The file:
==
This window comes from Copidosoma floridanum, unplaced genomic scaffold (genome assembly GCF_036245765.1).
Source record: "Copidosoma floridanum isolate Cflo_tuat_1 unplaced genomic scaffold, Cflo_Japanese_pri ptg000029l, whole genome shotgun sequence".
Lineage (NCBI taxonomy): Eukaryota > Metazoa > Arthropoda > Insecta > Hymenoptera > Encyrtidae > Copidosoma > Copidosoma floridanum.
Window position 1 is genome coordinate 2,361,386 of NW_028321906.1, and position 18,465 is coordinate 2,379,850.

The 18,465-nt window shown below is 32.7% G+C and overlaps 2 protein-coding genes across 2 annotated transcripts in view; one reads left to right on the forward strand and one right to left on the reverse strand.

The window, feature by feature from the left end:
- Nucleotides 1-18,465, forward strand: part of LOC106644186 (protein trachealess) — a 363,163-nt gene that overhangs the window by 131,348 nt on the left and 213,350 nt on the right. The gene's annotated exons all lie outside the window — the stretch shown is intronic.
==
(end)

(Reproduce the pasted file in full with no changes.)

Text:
This window comes from Copidosoma floridanum, unplaced genomic scaffold (genome assembly GCF_036245765.1).
Source record: "Copidosoma floridanum isolate Cflo_tuat_1 unplaced genomic scaffold, Cflo_Japanese_pri ptg000029l, whole genome shotgun sequence".
Lineage (NCBI taxonomy): Eukaryota > Metazoa > Arthropoda > Insecta > Hymenoptera > Encyrtidae > Copidosoma > Copidosoma floridanum.
Window position 1 is genome coordinate 2,361,386 of NW_028321906.1, and position 18,465 is coordinate 2,379,850.

The 18,465-nt window shown below is 32.7% G+C and overlaps 2 protein-coding genes across 2 annotated transcripts in view; one reads left to right on the forward strand and one right to left on the reverse strand.

The window, feature by feature from the left end:
- Nucleotides 1-18,465, forward strand: part of LOC106644186 (protein trachealess) — a 363,163-nt gene that overhangs the window by 131,348 nt on the left and 213,350 nt on the right. The gene's annotated exons all lie outside the window — the stretch shown is intronic.